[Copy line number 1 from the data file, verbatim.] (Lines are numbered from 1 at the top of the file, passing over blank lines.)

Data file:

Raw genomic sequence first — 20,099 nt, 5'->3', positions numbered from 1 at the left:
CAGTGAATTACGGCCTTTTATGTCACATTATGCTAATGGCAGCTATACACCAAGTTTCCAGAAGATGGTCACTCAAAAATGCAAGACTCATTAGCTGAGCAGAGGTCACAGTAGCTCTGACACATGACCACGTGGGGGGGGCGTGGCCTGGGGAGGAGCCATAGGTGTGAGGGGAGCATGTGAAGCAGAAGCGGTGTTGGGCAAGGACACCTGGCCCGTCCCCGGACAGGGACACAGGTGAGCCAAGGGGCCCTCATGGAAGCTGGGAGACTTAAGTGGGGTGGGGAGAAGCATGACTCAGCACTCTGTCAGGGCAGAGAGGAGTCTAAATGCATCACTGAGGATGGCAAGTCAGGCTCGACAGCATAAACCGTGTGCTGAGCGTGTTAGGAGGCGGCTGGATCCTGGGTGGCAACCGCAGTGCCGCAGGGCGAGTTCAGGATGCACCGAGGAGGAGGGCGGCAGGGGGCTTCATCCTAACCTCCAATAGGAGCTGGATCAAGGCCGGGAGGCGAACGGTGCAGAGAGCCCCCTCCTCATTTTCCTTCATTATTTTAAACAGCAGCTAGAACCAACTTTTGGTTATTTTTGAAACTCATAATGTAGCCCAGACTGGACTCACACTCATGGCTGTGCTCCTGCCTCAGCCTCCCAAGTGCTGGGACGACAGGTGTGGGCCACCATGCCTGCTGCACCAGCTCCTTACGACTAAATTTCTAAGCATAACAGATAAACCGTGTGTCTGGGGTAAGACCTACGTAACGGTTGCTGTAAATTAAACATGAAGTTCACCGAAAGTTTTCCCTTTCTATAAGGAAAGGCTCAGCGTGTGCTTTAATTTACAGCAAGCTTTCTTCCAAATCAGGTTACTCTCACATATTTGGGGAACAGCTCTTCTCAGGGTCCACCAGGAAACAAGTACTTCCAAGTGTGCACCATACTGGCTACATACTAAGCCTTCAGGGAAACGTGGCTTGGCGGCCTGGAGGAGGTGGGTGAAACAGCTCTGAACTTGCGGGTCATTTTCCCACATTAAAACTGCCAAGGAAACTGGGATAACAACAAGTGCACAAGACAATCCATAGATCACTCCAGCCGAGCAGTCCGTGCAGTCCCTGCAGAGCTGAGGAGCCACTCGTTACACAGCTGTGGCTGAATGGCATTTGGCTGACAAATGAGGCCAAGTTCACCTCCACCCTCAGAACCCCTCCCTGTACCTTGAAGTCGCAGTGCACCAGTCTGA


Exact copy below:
Raw genomic sequence first — 20,099 nt, 5'->3', positions numbered from 1 at the left: